April 22, 2021
“Do you think this color is nicer than that one?” I look around and realize that the young woman standing next to me in the home improvement store check out line is looking at me and pointing to a paint chip in her hand.
I reply, “I like the deeper pink.”
Chuckling under her mask, she nods, and replies, “This is the third room I’ve painted this year, I am running out of rooms to paint.”
Guessing that the woman is in her 30s, I ask, “New home?”
Her reply was swift, “No, Covid.”
COVID-19 is testing us all. Many Millennials, Gen X’ers, and younger Boomers are surprised by what they are learning from living at home for an extended period – and much like retirement – many of life’s activities are more difficult or impossible. Here are seven of those surprises.
How often have we heard, or even uttered to ourselves, “I can’t wait for retirement. There are so many things around the house to fix up and projects that I have been putting off.”
During the pandemic home improvement store sales have certainly increased. However, unless you have a working farm, you are likely to be like my checkout line companion and run out of projects sooner than you planned. Just how many rooms can you paint in a retirement that is likely to be 20, 25-plus years?
A common assumption about retirement is that it is the big payoff – a life stage of earned leisure in return for a lifetime of work.
Unfortunately, even before COVID-19, many people have found that spending one-third of your adult life on the golf course, on the tennis court, or seated in front of an artist’s easel did not completely, nor happily, fill time in retirement.
Many Millennials and Gen X’ers learned their home was smaller than they thought – especially for those who have children and must compete with their significant other for a quiet corner and WiFi. Couples of all ages, however, learned something else – that the constant presence of the love of their life can sometimes become a bit much. Long before COVID-19, younger Boomers and retirees, particularly women, have found it more than a little disconcerting that “he is always there.” Work from home demonstrated that quality time together may have its limits.
COVID-19 imposed limits on our mobility. Either because we were told to stay home or there was nowhere to go. While transportation is the second largest expense in retirement, few people plan for their mobility in retirement. Until it is limited, we don’t fully appreciate how important seamless unfettered movement is to everyday life – even in retirement.
On-demand living was once just for the cool kids. You know, the Millennials. However, even the Millennials found that life-by-app became less about convenience – it was a vital way to remain connected to everyone and everything. Likewise, Gen X’ers and younger Boomers found that home delivery, telemedicine, and other applications that were once niceties became necessities in their lives during COVID-19. Now all generations realize that tech-enabled living will be a requirement for quality retirement living.
The pain of social isolation became evident to everyone during the pandemic. Regardless of age, the loss of quality human contact has affected young and old. In fact, an ongoing study of public attitudes and behaviors by my colleagues at the MIT AgeLab has shown that younger people report greater concern about social isolation than older cohorts. Living during a pandemic sparked heightened awareness across the generations that preparing for retirement requires an assessment of your social capital as much as your financial capital. Living where friends, family, and even an annoying cousin or two, are in easy reach must be a priority in retirement – even for those who think that fun and sun alone are key ingredients to retirement living.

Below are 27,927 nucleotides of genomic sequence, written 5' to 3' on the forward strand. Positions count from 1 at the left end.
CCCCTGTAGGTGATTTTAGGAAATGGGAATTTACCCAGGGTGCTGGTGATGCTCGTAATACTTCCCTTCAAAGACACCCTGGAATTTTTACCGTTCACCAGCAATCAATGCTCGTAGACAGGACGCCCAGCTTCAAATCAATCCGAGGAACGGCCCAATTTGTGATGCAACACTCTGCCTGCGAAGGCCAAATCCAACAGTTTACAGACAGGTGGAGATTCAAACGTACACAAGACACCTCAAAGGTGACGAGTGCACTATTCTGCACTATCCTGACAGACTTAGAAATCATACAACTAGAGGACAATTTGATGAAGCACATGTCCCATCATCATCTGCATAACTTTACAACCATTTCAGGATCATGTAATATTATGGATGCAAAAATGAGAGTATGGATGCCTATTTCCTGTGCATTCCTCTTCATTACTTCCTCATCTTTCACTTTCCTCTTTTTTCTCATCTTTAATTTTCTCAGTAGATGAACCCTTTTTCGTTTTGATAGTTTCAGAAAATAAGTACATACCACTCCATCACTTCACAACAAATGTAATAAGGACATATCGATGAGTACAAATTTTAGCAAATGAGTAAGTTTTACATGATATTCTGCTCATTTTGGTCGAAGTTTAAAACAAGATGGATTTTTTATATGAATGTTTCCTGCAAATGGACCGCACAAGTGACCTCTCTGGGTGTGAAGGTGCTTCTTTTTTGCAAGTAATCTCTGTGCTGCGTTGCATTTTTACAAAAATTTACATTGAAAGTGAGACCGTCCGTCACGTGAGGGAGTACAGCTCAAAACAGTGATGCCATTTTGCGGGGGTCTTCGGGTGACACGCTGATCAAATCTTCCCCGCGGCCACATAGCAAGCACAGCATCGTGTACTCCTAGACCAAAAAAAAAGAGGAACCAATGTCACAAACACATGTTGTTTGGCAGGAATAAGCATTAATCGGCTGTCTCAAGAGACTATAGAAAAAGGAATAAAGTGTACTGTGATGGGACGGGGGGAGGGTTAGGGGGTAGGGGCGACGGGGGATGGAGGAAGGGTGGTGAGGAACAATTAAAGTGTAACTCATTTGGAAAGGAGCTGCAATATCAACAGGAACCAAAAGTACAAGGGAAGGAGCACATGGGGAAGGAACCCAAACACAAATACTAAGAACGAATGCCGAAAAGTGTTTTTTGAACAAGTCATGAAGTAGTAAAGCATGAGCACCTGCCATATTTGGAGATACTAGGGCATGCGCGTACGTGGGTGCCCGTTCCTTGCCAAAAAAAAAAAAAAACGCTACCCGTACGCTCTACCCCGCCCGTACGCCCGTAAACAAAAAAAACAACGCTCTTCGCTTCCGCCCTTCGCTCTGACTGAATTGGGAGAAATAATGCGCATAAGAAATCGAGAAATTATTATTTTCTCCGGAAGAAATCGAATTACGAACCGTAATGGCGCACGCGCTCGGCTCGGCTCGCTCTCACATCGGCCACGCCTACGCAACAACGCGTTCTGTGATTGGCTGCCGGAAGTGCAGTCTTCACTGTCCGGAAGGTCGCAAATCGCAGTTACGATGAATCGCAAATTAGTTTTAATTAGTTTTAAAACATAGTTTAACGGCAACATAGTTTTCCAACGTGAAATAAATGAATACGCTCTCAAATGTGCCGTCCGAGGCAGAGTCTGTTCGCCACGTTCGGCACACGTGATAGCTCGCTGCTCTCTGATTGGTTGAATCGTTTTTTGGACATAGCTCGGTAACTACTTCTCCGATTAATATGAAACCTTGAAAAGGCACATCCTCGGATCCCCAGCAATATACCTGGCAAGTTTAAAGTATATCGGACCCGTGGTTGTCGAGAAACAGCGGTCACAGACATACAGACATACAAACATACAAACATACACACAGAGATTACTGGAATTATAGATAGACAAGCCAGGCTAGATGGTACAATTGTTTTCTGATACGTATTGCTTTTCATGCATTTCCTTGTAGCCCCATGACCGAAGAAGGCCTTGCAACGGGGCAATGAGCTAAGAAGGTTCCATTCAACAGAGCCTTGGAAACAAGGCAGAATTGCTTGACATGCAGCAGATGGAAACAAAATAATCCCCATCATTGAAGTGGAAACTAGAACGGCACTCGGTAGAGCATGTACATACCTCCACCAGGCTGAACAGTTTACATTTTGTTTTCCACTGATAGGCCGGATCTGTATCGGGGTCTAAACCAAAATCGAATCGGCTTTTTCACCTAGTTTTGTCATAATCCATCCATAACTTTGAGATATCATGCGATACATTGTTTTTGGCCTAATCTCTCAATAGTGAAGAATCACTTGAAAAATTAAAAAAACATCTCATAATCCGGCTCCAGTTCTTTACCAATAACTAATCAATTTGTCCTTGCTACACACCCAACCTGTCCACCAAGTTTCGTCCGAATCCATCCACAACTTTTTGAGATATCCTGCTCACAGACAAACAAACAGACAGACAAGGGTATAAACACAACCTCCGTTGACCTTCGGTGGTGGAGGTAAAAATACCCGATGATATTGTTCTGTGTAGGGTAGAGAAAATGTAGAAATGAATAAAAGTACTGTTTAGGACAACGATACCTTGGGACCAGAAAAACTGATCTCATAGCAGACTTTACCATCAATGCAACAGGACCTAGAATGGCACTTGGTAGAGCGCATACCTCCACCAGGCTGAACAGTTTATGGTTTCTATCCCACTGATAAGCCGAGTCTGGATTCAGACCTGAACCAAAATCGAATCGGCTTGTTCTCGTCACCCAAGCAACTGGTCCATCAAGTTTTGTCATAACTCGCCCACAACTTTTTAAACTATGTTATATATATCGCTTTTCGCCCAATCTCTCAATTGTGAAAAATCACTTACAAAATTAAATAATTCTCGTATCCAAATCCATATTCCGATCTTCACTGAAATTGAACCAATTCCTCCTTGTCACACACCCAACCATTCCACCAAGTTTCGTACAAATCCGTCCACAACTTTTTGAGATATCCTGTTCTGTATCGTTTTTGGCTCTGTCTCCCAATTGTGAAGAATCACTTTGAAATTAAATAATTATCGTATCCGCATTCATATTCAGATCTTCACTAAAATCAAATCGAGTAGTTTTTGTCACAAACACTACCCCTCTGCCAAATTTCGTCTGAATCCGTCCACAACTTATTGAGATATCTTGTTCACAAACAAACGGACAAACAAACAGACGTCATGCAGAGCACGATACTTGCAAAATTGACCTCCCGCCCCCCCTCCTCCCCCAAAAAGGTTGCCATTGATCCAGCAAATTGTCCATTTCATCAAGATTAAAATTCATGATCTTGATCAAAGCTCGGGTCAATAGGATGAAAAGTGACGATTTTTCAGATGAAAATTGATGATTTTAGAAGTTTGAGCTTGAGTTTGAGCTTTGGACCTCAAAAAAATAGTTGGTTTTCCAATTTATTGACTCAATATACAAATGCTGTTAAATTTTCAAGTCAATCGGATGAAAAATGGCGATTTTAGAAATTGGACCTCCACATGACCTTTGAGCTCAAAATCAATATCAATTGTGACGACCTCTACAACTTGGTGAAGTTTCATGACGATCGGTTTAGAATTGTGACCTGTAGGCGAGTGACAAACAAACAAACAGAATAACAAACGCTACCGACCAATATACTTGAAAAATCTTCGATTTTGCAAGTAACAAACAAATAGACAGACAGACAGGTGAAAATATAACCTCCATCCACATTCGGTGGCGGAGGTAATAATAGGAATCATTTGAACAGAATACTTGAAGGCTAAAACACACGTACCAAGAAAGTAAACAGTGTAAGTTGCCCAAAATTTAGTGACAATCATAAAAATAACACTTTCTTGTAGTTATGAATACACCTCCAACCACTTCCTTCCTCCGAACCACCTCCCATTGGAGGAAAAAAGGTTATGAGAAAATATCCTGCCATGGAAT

Perhaps the greatest surprise for people of all ages is that work is about more than income. Working online ‘worked’ for many, but it did not entirely satisfy the social element of the workplace. Retirees are often surprised to discover just how much of their life they spend with their work colleagues compared to their families. It is not until they retire that they realize that during a normal week most of the time spent with family is when we sleep. Moreover, other than our first cup of coffee, work provides a compelling reason to get up in the morning, adding structure and purpose to the day in a way that few alternatives can provide.
COVID-19 has been a brutal teacher – sadly, more brutal to some than others. However, it is forcing a real-time, year-plus teachable moment about retirement living. While COVID-19 quarantine is certainly not entirely like retirement, there are more than a few similarities. The friction and complexities it has added to daily life are enough for many to question brochure-based thinking of what retirement might be. Retirement is likely to be for a long time and require far more preparedness than plans to spend time with grandchildren, a to-do list of home improvement projects, or dream vacation destinations.
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Published April 14, 2021